You can use blackfish in the same recipes used for Grouper .. it is a distant cousin and much smaller. My personal preference when I was actively fishing salt water would be to use Blackfish to make fish chowder. Poach the fish in a pot with diced onion and celery. When it flakes, remove the bones add some butter and a potato diced up small. Adjust your spices - I like Old Bay Seafood seasoning. When the potato is nearly done, add a pint of heavy cream (you can use milk, it just isn't as rich) and serve.
Love it! Here's a couple of my favorite recipes and a tip or 2 too:
First of all, I have a special grate for fish. It's stainless, 1/4 welded wire screen. Keeps flakey fish from getting away.
Now, for recipes, here are 2 we use quite often:
(also shark, marlin and probably tuna) first I cut the skin off the 3/4" - 1" thick steaks and I cut into serving sized pieces.
Then, I make a marinade of: Olive oil, mayonaise, lime juice (or use lemon), a short dash of worchestershire sauce and, if you like it, a touch of crushed garlic and/or crushed ginger. Mix all together well so it forms a consistency of sour cream or yogurt. dredge fish chunks in it on both sides to coat, then put all into bowl with a tight lid and marinate in the fridge until cooking time .... I've done it for as little as 20 minutes or as long as half a day. Grill over med-hot fire, basting with marinade on each turn. Fish is done when it can be flaked. (8 - 10 ish minutes) **be sure to discard any remaining marinade!**
(might be good on king mackeral, or bluefish as well) I have this recipe right from Alaska:
Take a large thick fillet and cut into good sized pieces. Leave skin on for now.
Make a basting sauce of 3 tablespoons of butter, 1/4 cup of brown sugar, and 1 tablespoon of lime juice (or lemon). In a small sauce pan over medium heat, melt butter, add brown sugar and stir in thoroughly, add lime/lemon juice. Once hot, take off flame, but keep warm. Now, out at the grill, put the salmon on, skin down, and put a bit of basting sauce on the flesh side (schmoosh it around to cover) Close lid and go slice some tomatoes or something. Come back in about 5 minutes: flip 1 piece of fish: skin should easily peel off, if so, flip all fish and remove all skins. Baste. Cover and go set the table or something. 5 minutes, flip and baste again. Fish is done when it flakes. Adjust basic recipe for basting glaze up or down to accomodate how much fish you are cooking.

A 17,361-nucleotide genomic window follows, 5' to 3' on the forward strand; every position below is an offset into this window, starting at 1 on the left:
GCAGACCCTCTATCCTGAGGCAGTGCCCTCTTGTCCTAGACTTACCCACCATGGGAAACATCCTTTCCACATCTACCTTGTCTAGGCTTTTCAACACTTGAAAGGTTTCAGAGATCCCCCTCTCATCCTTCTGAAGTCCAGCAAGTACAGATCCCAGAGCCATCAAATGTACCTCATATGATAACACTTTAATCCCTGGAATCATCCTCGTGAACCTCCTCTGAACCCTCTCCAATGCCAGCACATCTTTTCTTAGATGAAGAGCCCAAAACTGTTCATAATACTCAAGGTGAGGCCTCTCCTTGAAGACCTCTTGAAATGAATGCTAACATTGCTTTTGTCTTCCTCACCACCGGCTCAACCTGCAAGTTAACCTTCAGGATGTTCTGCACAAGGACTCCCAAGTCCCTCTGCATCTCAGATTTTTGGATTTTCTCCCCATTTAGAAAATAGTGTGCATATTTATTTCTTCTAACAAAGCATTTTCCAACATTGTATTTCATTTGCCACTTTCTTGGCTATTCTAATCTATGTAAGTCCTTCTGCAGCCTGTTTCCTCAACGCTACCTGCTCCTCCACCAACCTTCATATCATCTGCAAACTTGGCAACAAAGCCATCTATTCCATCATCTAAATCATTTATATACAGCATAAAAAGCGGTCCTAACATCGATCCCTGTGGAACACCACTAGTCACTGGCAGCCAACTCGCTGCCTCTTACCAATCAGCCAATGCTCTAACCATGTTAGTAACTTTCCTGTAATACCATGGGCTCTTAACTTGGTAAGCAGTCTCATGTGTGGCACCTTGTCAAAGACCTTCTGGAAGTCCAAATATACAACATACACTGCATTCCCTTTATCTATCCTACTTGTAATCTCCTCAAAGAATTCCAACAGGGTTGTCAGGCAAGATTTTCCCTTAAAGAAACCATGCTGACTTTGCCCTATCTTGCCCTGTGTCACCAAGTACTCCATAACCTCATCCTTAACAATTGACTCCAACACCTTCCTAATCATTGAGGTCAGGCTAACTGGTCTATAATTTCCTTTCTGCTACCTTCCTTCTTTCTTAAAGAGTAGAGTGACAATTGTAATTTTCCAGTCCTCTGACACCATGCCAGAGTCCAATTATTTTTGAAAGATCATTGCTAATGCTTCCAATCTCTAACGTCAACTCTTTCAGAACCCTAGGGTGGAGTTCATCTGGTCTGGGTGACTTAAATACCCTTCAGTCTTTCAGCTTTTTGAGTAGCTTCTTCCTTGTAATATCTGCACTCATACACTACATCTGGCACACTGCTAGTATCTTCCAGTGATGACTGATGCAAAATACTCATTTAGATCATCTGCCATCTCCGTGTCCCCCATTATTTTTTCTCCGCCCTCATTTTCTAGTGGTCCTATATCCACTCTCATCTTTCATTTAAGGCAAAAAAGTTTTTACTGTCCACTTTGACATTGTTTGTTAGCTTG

Killer Bees - or at least a reasonable facsimile! My cruisin' pie-rat mates got this formulation after numerous visitations and conversations with the legendary Sunshine, and the BeeMan over the years.
Rum = 1/3 overproof (151º or higher) and 2/3 "normal" Rum
Passion Fruit juice = we have found Looza from Belgium to be pretty good. Don't use the crap with apple or grape juice!
To make 2 5oz drinks:
Mix ahead of time:
1/3 Rum (above) = 1 oz. overproof + 2 oz regular rum
1/3 Passion Fruit juice (above) = 3 oz.
1/3 Club Soda = 3 oz.
Honey to taste - (Mrs. Sunshine says, "Sunshine's recipe doesn't use honey.")
At time of serving, add:
Bitters to taste
Nutmeg to taste
Mix well and pour over ice.
DP - Who Reminds Everyone to Drink Responsibly and Don't Overdo.
Here's one of our favorites, acquired years back while fishin' on a TVA lake in SW Tennessee. Was comin' dark and dinner hour fast approachin'. A few local folks had stopped by the lake to try their hand at catching some of the big (no, HUGE) catfish that lived in the lake. So while we all sat about watchin the sun sinking slowly ... waiting for the bobbers to bob .... they got a bit of a campfire going, took out an old cast iron pan and made up this recipe. Invited us to join them.